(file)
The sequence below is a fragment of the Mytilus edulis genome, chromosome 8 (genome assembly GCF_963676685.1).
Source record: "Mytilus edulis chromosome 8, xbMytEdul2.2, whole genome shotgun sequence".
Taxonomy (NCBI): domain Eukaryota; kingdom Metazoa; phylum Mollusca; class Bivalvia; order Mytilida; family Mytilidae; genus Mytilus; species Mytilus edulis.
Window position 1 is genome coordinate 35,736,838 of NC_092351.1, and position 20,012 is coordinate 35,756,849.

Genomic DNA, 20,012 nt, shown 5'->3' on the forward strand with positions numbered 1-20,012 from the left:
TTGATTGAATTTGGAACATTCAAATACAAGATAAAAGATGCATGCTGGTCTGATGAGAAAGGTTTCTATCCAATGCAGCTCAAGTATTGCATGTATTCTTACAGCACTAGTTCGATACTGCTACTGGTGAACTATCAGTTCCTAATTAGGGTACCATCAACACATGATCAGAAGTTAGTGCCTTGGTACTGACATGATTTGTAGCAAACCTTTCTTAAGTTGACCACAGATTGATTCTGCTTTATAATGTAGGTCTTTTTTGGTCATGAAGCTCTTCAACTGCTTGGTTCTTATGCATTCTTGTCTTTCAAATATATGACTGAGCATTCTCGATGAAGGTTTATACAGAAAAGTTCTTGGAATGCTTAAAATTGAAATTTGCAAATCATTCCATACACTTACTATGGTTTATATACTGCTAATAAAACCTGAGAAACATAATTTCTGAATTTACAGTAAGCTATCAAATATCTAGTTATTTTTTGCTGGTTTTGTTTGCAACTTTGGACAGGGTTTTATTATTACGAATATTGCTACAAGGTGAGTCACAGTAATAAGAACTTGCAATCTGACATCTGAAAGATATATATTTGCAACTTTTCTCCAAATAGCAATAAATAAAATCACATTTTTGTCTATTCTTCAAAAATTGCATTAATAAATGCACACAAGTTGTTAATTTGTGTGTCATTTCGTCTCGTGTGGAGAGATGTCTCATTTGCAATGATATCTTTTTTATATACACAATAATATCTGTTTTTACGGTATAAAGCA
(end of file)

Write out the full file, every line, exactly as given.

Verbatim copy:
The sequence below is a fragment of the Mytilus edulis genome, chromosome 8 (genome assembly GCF_963676685.1).
Source record: "Mytilus edulis chromosome 8, xbMytEdul2.2, whole genome shotgun sequence".
Taxonomy (NCBI): domain Eukaryota; kingdom Metazoa; phylum Mollusca; class Bivalvia; order Mytilida; family Mytilidae; genus Mytilus; species Mytilus edulis.
Window position 1 is genome coordinate 35,736,838 of NC_092351.1, and position 20,012 is coordinate 35,756,849.

Genomic DNA, 20,012 nt, shown 5'->3' on the forward strand with positions numbered 1-20,012 from the left:
TTGATTGAATTTGGAACATTCAAATACAAGATAAAAGATGCATGCTGGTCTGATGAGAAAGGTTTCTATCCAATGCAGCTCAAGTATTGCATGTATTCTTACAGCACTAGTTCGATACTGCTACTGGTGAACTATCAGTTCCTAATTAGGGTACCATCAACACATGATCAGAAGTTAGTGCCTTGGTACTGACATGATTTGTAGCAAACCTTTCTTAAGTTGACCACAGATTGATTCTGCTTTATAATGTAGGTCTTTTTTGGTCATGAAGCTCTTCAACTGCTTGGTTCTTATGCATTCTTGTCTTTCAAATATATGACTGAGCATTCTCGATGAAGGTTTATACAGAAAAGTTCTTGGAATGCTTAAAATTGAAATTTGCAAATCATTCCATACACTTACTATGGTTTATATACTGCTAATAAAACCTGAGAAACATAATTTCTGAATTTACAGTAAGCTATCAAATATCTAGTTATTTTTTGCTGGTTTTGTTTGCAACTTTGGACAGGGTTTTATTATTACGAATATTGCTACAAGGTGAGTCACAGTAATAAGAACTTGCAATCTGACATCTGAAAGATATATATTTGCAACTTTTCTCCAAATAGCAATAAATAAAATCACATTTTTGTCTATTCTTCAAAAATTGCATTAATAAATGCACACAAGTTGTTAATTTGTGTGTCATTTCGTCTCGTGTGGAGAGATGTCTCATTTGCAATGATATCTTTTTTATATACACAATAATATCTGTTTTTACGGTATAAAGCA